Spoken like a dedicated entrepreneur… thinking about family nostalgia in terms of startup milestones.
This whole post made me laugh, but here’s the best line.
Playing with Turntable.fm has taught me one thing for certain: our imagination about the range of interfaces for web services has been thus far quite limited. Turntable’s a glimpse of going a step further.
90% of the web services I have played around with involve an iteration of the following three design templates:
1) Element pages (on Vimeo, this is a video page… on HackerNews, this is a news items permalink page and comment thread).
2) Profile pages (the permalinks for the users on the service).
3) List pages, that are comprised of some combination of elements and profiles (on Google, this is a SERP with 10 blue links, speckled with the occasional avatars of your friends… On Twitter, this is the timeline, with tweets and their originating tweeters).
Turntable.fm by contrast tosses out a lot of these design metaphors in exchange for something different (not necessarily better or worse, but deliberately *different*).
If a developer (in this case, Billy Chasen) built Turntable in Django, I think it likely it would have come out looking more like a basic CRUD app revolving around these 3 core pages. Instead, Turntable borrows design metaphors from gaming, chat, virtual worlds, and some design elements that are entirely their own (where else have you seen a web service that changes your avatar based on what operating system you use?).
Turntable is addicting and great, but I could apply those adjectives to most games I play regularly, and that’s not what I’m writing about in this post… I like turntable more just for being different and expanding our repertoire of design metaphors. Kudos.
 I’m pretty sure Zach Klein my a similar statement quite broadly (not about turntable) some time ago… I can’t find the quote, but I agreed with him then, and I agree with him even more now.
 That’s not a knock on Django… I think Django is amazing, the people that have built it are even more amazing, and I’m incredibly grateful for all the hardwork that has gone into every open source web framework. More importantly, perhaps Billy *DID* build the service on Django for all I know… I’m just trying to say that frameworks often drive us towards default design decisions that best fit the framework’s construction, and that’s why if you squint you eyes at two apps built with the same framework, they often start to blur together aesthetically.
This post is not about a 55 MPH bus or Keanu Reeves (…Bodie!!). Sorry to disappoint.
I used to subscribe to the idea that “speed is a feature.” That aphorism is used to imply that making your web app load and run faster is a competitive advantage, akin to having better features. Now I find that aphorism to be a gross understatement. Speed is far more important than tag clouds, printable formatting, syntax highlighting, or any combination of features one might see on a product manager’s build schedule.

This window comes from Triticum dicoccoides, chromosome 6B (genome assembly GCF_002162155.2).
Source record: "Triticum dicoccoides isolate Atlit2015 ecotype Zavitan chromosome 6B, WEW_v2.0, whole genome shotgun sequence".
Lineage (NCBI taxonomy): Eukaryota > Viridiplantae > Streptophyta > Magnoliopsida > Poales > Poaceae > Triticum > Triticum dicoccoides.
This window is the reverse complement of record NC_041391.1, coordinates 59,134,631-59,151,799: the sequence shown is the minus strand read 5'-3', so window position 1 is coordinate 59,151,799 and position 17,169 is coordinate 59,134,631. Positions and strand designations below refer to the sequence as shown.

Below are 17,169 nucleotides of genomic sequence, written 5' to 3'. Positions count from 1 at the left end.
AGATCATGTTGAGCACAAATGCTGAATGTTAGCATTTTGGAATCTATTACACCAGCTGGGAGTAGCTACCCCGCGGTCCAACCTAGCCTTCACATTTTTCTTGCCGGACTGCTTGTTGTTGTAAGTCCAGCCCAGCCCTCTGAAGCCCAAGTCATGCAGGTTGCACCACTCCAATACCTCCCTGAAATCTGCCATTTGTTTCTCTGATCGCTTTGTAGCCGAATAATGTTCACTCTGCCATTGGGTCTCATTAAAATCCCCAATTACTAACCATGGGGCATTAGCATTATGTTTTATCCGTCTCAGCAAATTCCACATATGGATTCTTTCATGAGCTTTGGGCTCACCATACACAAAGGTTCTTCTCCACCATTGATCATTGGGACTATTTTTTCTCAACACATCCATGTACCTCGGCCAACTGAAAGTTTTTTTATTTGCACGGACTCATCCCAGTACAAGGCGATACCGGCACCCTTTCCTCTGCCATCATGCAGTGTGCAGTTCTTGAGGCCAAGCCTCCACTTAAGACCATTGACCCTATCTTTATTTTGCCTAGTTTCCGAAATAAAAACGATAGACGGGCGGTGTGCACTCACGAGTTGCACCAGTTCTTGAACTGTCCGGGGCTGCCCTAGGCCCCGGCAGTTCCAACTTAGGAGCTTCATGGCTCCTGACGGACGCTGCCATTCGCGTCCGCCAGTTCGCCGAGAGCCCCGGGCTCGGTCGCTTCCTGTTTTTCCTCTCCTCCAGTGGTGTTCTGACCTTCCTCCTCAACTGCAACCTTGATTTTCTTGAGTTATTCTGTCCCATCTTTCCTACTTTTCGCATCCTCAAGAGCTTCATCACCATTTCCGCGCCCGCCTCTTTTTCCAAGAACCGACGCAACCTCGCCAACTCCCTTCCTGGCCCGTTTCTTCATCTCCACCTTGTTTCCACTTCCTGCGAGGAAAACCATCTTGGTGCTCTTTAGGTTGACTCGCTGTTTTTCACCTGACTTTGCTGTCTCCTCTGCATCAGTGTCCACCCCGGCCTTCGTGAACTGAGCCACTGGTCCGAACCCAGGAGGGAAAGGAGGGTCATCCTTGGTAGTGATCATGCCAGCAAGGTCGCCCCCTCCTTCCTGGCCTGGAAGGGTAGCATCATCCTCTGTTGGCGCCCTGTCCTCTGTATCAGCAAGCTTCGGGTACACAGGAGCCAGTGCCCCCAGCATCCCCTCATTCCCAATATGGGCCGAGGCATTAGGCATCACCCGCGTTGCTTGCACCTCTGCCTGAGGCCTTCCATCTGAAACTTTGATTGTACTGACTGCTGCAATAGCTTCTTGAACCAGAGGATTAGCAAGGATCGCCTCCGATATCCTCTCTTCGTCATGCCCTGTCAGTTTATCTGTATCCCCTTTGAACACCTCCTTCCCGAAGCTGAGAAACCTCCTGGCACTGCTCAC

I often use a plain text editor (Notepad++) over a fancier word processor because it’s faster. I’ll give up the myriad of features Word offers in order to load the app 2 seconds faster.
Gmail is in the doghouse for me right now because of the countless loading bars I spend all day watching crawl. If I could pay Google $20/mo ($40? $100? What will it take?) for a guaranteed SLA on inbox load speed, I’d do it without blinking. Odd that Gmail is so slow considering how blazingly fast google.com is. Google has proven repeatedly that there’s an inverse correlation between page load time and usage, I’ll cite their data when I’m back on a computer tomorrow (thumbing out this post on an iPhone).
Web frameworks have made it incredibly easy for developers to build new apps, but it usually takes startups years to truly optimize those frameworks (or often completely rewrite many of the backend layers of abstraction) to make them run as fast as Google or Facebook.
I’ve been learning more about tools developers can use to speed up their apps. There are a number of diagnostic tools that help developers figure out what parts of their app are slow, but very few tools I’ve seen actually automate the process of fixing speed issues. Im not expecting some magic solution that turns clunky backend Ruby into highly optimized C code, but does anyone have any recommendations of apps that automate the process of optimizing a web app for speed?
Over the past few months we have been hiring at Spark Capital. We announced the process with a blog post that friends around the internet kindly reposted, and we got a bunch of inbound interest.
The quality of the talent we saw was incredible. After making more than a few tough decisions, we managed to narrow down the pool to a single offer. I’m delighted to announce that this week David Haber has joined us at Spark Capital.
David has a interesting background, which included graduating from Harvard with a BioChem degree. Not a typical degree for a VC firm but we appreciated a different perspective and background than others at Spark.
He also is the raw clay that we think will work really well in an Analyst position: intelligent, net-native, passionate about startups, a self-starter, quantitative, and knows how to tell a good story.
And most important of all, as we had one-on-one conversations with David, it just clicked. VC firms are partnerships (not kingdoms) for good reason. The organizations are very flat, and the people that thrive in these environments know how to take a stance in a discussion and reason well from that stance in an intellectually honest way. Every voice around the table is essential, and we know David’s going to fit in great around our table.